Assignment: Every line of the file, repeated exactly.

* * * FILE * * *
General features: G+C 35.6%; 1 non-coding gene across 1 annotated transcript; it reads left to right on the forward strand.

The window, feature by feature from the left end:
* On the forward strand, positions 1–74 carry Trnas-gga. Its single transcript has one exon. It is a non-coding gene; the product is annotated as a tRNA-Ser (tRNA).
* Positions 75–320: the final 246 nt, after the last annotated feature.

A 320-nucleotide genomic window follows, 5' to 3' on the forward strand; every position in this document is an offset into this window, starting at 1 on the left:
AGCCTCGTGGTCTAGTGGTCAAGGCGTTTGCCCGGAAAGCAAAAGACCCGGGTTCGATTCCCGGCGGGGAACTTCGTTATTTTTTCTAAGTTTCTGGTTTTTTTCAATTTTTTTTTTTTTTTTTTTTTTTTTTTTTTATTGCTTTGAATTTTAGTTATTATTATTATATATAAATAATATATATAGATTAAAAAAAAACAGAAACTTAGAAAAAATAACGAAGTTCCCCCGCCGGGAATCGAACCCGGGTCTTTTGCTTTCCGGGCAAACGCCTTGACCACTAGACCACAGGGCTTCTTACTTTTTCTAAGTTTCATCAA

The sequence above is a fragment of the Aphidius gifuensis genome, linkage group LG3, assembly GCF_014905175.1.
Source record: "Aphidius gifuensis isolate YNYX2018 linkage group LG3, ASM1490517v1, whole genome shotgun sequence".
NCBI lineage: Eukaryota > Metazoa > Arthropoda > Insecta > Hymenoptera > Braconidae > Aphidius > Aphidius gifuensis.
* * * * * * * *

General features: G+C 35.6%; 1 non-coding gene across 1 annotated transcript; it reads left to right on the forward strand.

The window, feature by feature from the left end:
* On the forward strand, positions 1–74 carry Trnas-gga. Its single transcript has one exon. It is a non-coding gene; the product is annotated as a tRNA-Ser (tRNA).
* Positions 75–320: the final 246 nt, after the last annotated feature.

A 320-nucleotide genomic window follows, 5' to 3' on the forward strand; every position in this document is an offset into this window, starting at 1 on the left:
AGCCTCGTGGTCTAGTGGTCAAGGCGTTTGCCCGGAAAGCAAAAGACCCGGGTTCGATTCCCGGCGGGGAACTTCGTTATTTTTTCTAAGTTTCTGGTTTTTTTCAATTTTTTTTTTTTTTTTTTTTTTTTTTTTTTATTGCTTTGAATTTTAGTTATTATTATTATATATAAATAATATATATAGATTAAAAAAAAACAGAAACTTAGAAAAAATAACGAAGTTCCCCCGCCGGGAATCGAACCCGGGTCTTTTGCTTTCCGGGCAAACGCCTTGACCACTAGACCACAGGGCTTCTTACTTTTTCTAAGTTTCATCAA

The sequence above is a fragment of the Aphidius gifuensis genome, linkage group LG3, assembly GCF_014905175.1.
Source record: "Aphidius gifuensis isolate YNYX2018 linkage group LG3, ASM1490517v1, whole genome shotgun sequence".
NCBI lineage: Eukaryota > Metazoa > Arthropoda > Insecta > Hymenoptera > Braconidae > Aphidius > Aphidius gifuensis.